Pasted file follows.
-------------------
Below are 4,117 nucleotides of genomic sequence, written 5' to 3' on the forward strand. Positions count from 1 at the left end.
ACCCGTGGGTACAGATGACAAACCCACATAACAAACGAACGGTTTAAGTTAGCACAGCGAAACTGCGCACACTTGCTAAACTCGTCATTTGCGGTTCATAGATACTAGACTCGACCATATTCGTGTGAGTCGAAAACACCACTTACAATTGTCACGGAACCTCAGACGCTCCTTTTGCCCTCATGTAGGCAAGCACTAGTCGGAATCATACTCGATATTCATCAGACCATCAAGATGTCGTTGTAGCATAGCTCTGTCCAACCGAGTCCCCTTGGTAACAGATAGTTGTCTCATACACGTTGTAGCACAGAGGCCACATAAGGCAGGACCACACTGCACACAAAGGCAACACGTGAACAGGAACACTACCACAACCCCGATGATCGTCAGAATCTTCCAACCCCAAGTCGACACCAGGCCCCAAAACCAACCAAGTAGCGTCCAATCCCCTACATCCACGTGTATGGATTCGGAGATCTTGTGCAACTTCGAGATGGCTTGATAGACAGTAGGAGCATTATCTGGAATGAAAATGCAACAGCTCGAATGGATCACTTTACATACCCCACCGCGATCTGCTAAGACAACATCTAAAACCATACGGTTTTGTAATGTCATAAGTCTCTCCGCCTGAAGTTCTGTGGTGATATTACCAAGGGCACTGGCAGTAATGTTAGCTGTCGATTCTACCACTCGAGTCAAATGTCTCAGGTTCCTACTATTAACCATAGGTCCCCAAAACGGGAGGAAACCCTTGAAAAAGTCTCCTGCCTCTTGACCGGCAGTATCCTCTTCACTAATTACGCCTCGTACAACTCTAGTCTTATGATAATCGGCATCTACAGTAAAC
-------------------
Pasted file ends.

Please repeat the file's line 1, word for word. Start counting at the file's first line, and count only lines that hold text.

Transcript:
Below are 4,117 nucleotides of genomic sequence, written 5' to 3' on the forward strand. Positions count from 1 at the left end.